Skip to main content Skip to navigation

High-rises in the Chinatown ID? Fear that development could erase neighborhood’s culture

Posted by | May 2, 2017
Seattle Restaurant owner standing on the curb of an intersection
Tam Nguyen, owner of Tamarind Tree restaurant, worries that development in the ID could harm its culture. (Dean Rutz/The Seattle Times)

Standing on the corner of 12th Avenue South and South Jackson Street, Tam Nguyen can picture the changes that he fears may be coming to Seattle’s Little Saigon, whether the City Council approves a proposed upzone of the neighborhood or not.

Nguyen sees shiny high-rise buildings, chain restaurants and cookie-cutter cafes — a neighborhood missing the Vietnamese-American businesses and people that have made it unique, and he wants to know if the council sees the same thing.

 “They’re sitting up there passing all these policies above our head,” he said. “If the city doesn’t get more involved, our community will be gone for sure.”

Northwest of the intersection — where utilitarian, low-slung buildings house Nguyen’s popular Tamarind Tree restaurantan eight-story complex with 200-plus apartments, hotel rooms, child-care center and theater is planned.

To the southwest, a poultry warehouse may be bulldozed and replaced with more than 300 apartments and 15,000 square feet of retail space.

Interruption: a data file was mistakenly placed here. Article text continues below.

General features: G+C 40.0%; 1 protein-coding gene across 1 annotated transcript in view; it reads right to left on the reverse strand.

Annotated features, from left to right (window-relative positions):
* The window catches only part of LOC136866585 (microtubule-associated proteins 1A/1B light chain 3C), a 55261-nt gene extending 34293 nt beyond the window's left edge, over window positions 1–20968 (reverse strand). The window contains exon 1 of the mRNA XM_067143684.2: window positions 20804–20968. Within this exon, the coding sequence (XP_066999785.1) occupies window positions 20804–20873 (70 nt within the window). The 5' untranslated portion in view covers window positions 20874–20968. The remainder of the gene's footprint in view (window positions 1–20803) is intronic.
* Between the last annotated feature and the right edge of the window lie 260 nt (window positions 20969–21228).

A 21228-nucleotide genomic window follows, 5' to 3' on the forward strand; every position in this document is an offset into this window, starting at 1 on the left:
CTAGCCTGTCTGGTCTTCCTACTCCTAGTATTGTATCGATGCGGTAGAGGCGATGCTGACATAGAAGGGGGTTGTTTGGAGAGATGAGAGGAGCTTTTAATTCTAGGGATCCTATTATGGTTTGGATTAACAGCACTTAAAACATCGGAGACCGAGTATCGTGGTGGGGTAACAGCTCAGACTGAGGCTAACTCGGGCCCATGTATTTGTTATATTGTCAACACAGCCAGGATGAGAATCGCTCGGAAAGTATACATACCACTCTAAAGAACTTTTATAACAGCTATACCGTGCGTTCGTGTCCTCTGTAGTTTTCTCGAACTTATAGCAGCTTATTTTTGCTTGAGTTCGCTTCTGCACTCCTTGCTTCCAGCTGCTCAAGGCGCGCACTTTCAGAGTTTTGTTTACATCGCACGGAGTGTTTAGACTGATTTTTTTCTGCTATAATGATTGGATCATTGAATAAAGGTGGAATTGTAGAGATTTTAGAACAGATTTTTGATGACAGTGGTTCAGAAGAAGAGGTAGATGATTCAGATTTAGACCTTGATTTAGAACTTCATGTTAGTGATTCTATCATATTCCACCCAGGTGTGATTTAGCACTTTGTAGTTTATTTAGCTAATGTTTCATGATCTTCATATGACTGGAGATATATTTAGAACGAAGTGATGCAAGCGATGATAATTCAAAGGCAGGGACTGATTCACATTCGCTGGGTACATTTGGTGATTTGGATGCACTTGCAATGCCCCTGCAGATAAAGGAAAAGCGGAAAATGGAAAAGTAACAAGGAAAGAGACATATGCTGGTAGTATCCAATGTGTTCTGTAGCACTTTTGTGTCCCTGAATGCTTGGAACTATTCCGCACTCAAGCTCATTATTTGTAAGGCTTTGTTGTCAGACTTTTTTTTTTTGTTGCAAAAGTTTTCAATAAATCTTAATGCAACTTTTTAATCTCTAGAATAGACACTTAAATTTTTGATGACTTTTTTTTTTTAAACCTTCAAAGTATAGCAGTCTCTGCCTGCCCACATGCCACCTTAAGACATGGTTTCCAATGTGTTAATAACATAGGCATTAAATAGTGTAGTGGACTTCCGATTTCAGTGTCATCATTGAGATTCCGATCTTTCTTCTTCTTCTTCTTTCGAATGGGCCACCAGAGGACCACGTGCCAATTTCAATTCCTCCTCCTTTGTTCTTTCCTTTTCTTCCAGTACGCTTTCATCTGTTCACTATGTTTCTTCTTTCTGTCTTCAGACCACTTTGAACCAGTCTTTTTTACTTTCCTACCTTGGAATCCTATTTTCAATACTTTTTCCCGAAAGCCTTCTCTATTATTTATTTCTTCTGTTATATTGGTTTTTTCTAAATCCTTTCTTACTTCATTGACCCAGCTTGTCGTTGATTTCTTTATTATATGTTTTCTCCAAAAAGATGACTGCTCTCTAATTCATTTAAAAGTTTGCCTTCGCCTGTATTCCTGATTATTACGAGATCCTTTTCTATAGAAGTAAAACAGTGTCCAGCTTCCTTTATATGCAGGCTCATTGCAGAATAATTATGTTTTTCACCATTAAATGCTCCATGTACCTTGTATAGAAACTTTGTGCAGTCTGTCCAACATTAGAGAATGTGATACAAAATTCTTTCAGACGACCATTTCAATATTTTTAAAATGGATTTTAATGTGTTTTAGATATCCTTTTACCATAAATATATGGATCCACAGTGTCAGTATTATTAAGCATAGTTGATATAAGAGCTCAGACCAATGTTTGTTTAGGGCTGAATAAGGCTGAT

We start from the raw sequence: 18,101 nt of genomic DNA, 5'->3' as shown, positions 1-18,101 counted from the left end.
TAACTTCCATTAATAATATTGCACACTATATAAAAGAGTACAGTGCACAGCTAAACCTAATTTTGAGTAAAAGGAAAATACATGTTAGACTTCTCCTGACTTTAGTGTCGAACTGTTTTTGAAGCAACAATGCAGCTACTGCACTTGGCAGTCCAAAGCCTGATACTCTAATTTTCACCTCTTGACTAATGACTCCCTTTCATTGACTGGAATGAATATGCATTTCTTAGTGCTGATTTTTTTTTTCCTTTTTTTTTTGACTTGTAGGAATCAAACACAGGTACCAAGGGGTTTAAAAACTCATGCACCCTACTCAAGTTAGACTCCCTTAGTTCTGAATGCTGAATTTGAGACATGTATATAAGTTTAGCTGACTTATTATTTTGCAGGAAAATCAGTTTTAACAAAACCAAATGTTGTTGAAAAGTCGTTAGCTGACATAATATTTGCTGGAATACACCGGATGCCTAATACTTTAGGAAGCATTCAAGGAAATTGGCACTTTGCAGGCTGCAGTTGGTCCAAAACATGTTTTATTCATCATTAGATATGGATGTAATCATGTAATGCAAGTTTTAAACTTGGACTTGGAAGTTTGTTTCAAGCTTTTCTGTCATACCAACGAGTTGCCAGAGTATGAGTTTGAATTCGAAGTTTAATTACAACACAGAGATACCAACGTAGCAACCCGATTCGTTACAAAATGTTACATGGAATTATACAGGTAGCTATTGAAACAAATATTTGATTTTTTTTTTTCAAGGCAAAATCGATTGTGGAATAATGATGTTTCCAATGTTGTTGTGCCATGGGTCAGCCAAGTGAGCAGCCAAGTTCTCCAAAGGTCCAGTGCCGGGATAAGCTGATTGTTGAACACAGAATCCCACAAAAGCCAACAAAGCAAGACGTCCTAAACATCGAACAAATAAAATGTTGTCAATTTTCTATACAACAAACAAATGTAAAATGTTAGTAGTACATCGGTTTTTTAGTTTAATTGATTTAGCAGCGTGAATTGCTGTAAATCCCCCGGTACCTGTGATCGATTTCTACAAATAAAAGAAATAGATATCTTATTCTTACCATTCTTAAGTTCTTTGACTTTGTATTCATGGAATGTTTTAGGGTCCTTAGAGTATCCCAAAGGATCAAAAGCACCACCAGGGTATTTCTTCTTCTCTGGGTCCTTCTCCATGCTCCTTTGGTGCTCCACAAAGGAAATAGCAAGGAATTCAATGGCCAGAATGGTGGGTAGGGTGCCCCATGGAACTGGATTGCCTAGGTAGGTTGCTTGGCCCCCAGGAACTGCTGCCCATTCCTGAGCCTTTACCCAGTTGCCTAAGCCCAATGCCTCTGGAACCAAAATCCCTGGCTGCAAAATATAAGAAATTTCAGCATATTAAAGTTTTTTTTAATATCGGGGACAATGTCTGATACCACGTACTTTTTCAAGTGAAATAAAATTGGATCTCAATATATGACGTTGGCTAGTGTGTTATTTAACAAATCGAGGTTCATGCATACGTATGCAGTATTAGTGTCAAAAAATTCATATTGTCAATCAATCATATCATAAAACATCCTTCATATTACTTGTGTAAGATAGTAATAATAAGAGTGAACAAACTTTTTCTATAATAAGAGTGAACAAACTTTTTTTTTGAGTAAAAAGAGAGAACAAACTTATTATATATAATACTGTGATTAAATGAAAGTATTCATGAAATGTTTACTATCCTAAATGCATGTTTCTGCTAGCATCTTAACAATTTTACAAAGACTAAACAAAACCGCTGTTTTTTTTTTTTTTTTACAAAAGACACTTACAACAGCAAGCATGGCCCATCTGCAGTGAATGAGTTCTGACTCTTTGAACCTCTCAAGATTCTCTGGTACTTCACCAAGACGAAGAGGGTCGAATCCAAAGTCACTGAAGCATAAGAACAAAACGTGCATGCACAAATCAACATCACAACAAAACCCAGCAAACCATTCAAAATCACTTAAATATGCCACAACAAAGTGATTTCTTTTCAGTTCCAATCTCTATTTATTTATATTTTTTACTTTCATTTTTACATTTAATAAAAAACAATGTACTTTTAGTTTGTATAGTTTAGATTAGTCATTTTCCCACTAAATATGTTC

Down South Jackson in each direction, developers are bidding on properties and preparing to break ground.

And just up the hill, Paul Allen’s Vulcan is transforming the Yesler Terrace public-housing complex into a mixed-income community.

“The developers are coming in and whatever they want to do with Little Saigon, they’re going to do it,” said Nguyen. “They’re buying the land. They’re making plans.”

Though such projects are allowed under existing zoning, Mayor Ed Murray’s upzone would permit even taller buildings in most of the Chinatown International District, including Little Saigon, and would trigger a new program requiring developers to help create affordable housing.

Nguyen isn’t set against the upzone. He says more affordable housing would be welcome. Indeed, some neighborhood advocates are asking the council to boost the requirements, which the city says would generate about 150 income- and rent-restricted units over 10 years.

Continue reading in The Seattle Times

Originally written by 

Leave a Reply

Your email address will not be published. Required fields are marked *